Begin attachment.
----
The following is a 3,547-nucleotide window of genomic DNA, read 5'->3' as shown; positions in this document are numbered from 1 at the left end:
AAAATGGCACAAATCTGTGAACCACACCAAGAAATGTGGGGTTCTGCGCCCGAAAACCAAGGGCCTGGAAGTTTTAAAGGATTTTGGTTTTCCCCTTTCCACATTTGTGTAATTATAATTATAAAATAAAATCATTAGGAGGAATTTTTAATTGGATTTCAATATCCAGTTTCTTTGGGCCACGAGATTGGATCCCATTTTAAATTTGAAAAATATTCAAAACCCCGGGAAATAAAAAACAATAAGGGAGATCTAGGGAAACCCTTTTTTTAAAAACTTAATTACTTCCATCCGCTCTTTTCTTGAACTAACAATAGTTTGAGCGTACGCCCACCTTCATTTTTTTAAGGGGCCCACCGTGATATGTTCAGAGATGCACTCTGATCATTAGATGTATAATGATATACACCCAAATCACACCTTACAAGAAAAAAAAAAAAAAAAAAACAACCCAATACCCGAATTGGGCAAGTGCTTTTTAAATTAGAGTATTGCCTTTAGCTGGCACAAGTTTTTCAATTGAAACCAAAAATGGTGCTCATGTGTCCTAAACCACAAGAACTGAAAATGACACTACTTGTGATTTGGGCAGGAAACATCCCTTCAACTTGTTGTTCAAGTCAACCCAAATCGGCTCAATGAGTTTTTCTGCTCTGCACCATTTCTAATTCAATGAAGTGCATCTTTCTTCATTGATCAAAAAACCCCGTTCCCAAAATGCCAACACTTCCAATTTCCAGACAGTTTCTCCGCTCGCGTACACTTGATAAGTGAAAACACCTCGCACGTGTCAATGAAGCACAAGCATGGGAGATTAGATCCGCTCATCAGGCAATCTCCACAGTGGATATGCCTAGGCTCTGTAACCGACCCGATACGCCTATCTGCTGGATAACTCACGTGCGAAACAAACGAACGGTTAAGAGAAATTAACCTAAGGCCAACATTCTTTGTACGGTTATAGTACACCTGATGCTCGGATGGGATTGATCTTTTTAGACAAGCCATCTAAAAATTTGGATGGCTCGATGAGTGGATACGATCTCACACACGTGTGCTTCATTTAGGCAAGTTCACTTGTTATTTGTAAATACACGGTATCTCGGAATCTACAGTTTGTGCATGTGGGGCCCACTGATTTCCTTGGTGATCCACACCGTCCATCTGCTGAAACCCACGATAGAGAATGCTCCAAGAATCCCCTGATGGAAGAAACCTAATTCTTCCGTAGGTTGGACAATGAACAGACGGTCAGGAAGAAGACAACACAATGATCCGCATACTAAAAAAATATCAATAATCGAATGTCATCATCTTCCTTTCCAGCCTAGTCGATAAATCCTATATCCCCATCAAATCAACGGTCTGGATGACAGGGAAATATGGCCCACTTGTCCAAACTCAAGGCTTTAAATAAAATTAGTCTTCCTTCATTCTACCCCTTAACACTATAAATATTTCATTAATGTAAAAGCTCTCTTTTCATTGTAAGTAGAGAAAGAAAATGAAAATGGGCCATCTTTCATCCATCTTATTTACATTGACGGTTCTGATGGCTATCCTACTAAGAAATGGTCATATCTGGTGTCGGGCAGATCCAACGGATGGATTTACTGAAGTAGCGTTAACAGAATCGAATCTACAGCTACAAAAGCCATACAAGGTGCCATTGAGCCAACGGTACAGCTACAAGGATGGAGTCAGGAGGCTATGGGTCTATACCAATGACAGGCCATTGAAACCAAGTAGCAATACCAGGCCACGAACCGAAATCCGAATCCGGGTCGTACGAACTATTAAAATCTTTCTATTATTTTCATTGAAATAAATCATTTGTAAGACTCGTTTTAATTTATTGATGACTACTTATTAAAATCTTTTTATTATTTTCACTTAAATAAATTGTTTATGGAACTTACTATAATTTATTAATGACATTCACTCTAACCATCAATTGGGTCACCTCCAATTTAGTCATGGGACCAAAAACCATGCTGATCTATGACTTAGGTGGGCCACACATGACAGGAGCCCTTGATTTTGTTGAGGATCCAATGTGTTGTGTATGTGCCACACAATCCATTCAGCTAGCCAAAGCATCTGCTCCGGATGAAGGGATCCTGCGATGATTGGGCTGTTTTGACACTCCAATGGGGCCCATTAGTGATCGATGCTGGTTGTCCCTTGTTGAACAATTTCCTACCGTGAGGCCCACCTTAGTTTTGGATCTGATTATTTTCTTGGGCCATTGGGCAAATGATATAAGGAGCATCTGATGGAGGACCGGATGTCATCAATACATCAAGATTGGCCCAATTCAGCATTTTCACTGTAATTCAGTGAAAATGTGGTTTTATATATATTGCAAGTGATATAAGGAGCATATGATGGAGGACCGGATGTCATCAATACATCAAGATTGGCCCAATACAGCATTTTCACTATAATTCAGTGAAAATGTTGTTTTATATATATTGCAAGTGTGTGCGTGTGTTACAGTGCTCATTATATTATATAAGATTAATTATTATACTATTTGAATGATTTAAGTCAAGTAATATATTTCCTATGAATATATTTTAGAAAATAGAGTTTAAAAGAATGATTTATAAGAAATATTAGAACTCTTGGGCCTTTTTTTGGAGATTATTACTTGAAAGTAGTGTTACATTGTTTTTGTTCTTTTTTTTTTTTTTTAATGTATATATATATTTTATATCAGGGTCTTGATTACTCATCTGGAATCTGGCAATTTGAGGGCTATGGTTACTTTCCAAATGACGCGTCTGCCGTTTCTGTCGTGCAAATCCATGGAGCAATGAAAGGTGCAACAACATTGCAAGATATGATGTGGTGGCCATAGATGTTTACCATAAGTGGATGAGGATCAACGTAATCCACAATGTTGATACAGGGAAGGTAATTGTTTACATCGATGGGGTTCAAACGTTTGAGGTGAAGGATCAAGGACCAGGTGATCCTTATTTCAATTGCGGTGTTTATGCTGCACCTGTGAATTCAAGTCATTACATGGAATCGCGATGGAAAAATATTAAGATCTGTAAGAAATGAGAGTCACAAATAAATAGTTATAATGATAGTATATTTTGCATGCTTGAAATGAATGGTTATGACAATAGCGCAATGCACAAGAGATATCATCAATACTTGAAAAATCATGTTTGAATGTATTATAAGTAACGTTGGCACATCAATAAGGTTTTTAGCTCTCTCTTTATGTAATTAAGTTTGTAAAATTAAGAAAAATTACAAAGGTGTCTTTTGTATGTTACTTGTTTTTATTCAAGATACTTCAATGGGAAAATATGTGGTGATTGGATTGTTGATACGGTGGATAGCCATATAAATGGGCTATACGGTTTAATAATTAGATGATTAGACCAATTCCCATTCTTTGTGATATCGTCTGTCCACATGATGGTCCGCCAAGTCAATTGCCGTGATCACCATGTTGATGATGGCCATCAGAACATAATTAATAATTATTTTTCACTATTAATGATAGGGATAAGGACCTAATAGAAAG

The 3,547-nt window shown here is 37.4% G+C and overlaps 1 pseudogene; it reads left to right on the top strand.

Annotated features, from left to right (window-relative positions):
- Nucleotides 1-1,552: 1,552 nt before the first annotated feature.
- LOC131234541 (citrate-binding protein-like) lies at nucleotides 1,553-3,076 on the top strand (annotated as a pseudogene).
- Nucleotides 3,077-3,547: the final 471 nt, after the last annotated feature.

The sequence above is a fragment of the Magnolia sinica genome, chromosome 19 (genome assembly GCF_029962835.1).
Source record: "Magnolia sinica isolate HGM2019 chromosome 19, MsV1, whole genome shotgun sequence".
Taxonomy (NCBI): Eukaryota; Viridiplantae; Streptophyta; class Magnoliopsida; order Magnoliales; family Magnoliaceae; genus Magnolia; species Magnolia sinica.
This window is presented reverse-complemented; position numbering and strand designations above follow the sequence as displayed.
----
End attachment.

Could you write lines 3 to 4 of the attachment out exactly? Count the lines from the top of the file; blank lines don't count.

The 3,547-nt window shown here is 37.4% G+C and overlaps 1 pseudogene; it reads left to right on the top strand.

Annotated features, from left to right (window-relative positions):